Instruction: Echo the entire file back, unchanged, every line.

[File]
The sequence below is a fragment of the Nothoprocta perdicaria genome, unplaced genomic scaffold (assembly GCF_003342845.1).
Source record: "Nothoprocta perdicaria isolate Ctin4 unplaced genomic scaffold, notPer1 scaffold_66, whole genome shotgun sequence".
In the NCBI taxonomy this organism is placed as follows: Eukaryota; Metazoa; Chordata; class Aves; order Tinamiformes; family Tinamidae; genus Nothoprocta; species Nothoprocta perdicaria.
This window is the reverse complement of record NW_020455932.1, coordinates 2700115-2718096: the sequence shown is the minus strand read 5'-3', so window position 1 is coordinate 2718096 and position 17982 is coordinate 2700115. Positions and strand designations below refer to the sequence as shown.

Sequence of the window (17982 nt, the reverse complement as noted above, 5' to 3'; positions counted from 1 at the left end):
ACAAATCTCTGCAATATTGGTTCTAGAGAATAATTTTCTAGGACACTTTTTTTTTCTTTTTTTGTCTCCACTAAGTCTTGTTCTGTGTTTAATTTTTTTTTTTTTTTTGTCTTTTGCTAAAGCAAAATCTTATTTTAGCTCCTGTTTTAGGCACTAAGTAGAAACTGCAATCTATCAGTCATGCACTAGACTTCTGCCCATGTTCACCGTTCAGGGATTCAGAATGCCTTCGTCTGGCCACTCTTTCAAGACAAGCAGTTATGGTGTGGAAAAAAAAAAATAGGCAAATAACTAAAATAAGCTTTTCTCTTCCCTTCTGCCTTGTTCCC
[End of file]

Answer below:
The sequence below is a fragment of the Nothoprocta perdicaria genome, unplaced genomic scaffold (assembly GCF_003342845.1).
Source record: "Nothoprocta perdicaria isolate Ctin4 unplaced genomic scaffold, notPer1 scaffold_66, whole genome shotgun sequence".
In the NCBI taxonomy this organism is placed as follows: Eukaryota; Metazoa; Chordata; class Aves; order Tinamiformes; family Tinamidae; genus Nothoprocta; species Nothoprocta perdicaria.
This window is the reverse complement of record NW_020455932.1, coordinates 2700115-2718096: the sequence shown is the minus strand read 5'-3', so window position 1 is coordinate 2718096 and position 17982 is coordinate 2700115. Positions and strand designations below refer to the sequence as shown.

Sequence of the window (17982 nt, the reverse complement as noted above, 5' to 3'; positions counted from 1 at the left end):
ACAAATCTCTGCAATATTGGTTCTAGAGAATAATTTTCTAGGACACTTTTTTTTTCTTTTTTTGTCTCCACTAAGTCTTGTTCTGTGTTTAATTTTTTTTTTTTTTTTGTCTTTTGCTAAAGCAAAATCTTATTTTAGCTCCTGTTTTAGGCACTAAGTAGAAACTGCAATCTATCAGTCATGCACTAGACTTCTGCCCATGTTCACCGTTCAGGGATTCAGAATGCCTTCGTCTGGCCACTCTTTCAAGACAAGCAGTTATGGTGTGGAAAAAAAAAAATAGGCAAATAACTAAAATAAGCTTTTCTCTTCCCTTCTGCCTTGTTCCC